Recently came across Valiant’s A Theory of the Learnable. Basically, it covers a method of machine learning in the following way: if there’s a collection of objects which either possess some property P or do not, then you can teach a machine to recognize this with arbitrarily small error simply by presenting it with randomly selected objects and saying whether they possess P. The learner may give false positives, but will not give a false negative. Perhaps the following passage best illustrates the concept:

Consider a world containing robots and elephants. Suppose that one of the robots has discovered a recognition algorithm for elephants that can be meaningfully expressed in k-conjunctive normal form. Our Theorem A implies that this robot can communicate its algorithm to the rest of the robot population by simply exclaiming “elephant” whenever one appears.

The mathematics are done in terms of Boolean functions and “k-conjunctive normal form” is a certain technical condition.

What struck me was that the learning could take place without the learner knowing the definition of the concept to be learned. That a thing could be identified with probability arbitrarily close to 1 without the learner necessarily being able to formulate a definition. I was reminded of the judge who said that he could not define pornography, but he knew it when he saw it. There are plenty of other concepts I can think of where identification is easy (most of the time at least) but which defy precise definition.

I’m usually wary of applying scientific results to philosophy, especially where I’m not an expert. Any expert input on whether this is a fair interpretation of the subject would be appreciated.

I’ve yet to read the paper, so forgive me if it’s repeated there (but I will read it), but the situation is similar to NP problems: hard to find a solution, easy to check a solution. Maybe concepts are NP problems encoded in our brains.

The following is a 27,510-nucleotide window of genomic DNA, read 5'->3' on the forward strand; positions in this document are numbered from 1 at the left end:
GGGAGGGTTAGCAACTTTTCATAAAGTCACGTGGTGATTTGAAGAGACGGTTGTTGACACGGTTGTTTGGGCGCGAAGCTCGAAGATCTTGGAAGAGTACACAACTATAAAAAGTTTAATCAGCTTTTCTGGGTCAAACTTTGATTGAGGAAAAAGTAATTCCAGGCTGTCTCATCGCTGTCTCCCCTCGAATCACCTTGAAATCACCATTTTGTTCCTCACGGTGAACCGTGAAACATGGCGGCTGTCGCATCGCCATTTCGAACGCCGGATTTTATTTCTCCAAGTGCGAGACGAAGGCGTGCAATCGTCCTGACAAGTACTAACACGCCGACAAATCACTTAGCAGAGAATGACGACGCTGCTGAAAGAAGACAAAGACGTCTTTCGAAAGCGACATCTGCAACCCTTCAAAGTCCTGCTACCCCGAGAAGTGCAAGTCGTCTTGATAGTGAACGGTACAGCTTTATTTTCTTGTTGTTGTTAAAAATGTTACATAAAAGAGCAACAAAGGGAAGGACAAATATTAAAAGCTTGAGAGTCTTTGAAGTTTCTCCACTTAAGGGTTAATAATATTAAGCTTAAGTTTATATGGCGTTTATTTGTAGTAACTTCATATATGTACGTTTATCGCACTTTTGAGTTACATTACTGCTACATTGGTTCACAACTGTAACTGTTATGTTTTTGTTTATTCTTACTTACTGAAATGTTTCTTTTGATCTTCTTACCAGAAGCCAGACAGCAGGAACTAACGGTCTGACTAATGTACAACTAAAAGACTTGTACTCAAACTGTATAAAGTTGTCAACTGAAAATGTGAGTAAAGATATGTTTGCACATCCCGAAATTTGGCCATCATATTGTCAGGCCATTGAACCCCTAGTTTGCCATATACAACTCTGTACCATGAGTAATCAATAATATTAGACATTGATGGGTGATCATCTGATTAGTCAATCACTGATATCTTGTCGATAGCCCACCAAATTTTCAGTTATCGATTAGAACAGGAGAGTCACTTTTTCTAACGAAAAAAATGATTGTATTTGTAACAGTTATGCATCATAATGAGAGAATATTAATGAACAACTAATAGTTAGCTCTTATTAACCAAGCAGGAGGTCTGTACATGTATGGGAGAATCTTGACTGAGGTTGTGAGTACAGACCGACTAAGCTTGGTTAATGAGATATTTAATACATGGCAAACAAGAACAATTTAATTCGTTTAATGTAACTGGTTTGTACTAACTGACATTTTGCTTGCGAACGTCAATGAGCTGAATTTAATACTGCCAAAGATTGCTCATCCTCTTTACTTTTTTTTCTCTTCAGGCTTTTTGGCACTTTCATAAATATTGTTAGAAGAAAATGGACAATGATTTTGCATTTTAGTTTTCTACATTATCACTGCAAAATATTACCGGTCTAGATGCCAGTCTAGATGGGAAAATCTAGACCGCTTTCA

Recently came across Valiant’s A Theory of the Learnable. Basically, it covers a method of machine learning in the following way: if there’s a collection of objects which either possess some property P or do not, then you can teach a machine to recognize this with arbitrarily small error simply by presenting it with randomly selected objects and saying whether they possess P. The learner may give false positives, but will not give a false negative. Perhaps the following passage best illustrates the concept:

The mathematics are done in terms of Boolean functions and “k-conjunctive normal form” is a certain technical condition.

What struck me was that the learning could take place without the learner knowing the definition of the concept to be learned. That a thing could be identified with probability arbitrarily close to 1 without the learner necessarily being able to formulate a definition. I was reminded of the judge who said that he could not define pornography, but he knew it when he saw it. There are plenty of other concepts I can think of where identification is easy (most of the time at least) but which defy precise definition.

I’m usually wary of applying scientific results to philosophy, especially where I’m not an expert. Any expert input on whether this is a fair interpretation of the subject would be appreciated.

EY made a whole series of posts about this idea. A Human’s Guide to Words. Specifically see the Cluster Structure of Thingspace.

I’ve yet to read the paper, so forgive me if it’s repeated there (but I will read it), but the situation is similar to NP problems: hard to find a solution, easy to check a solution.

Maybe concepts are NP problems encoded in our brains.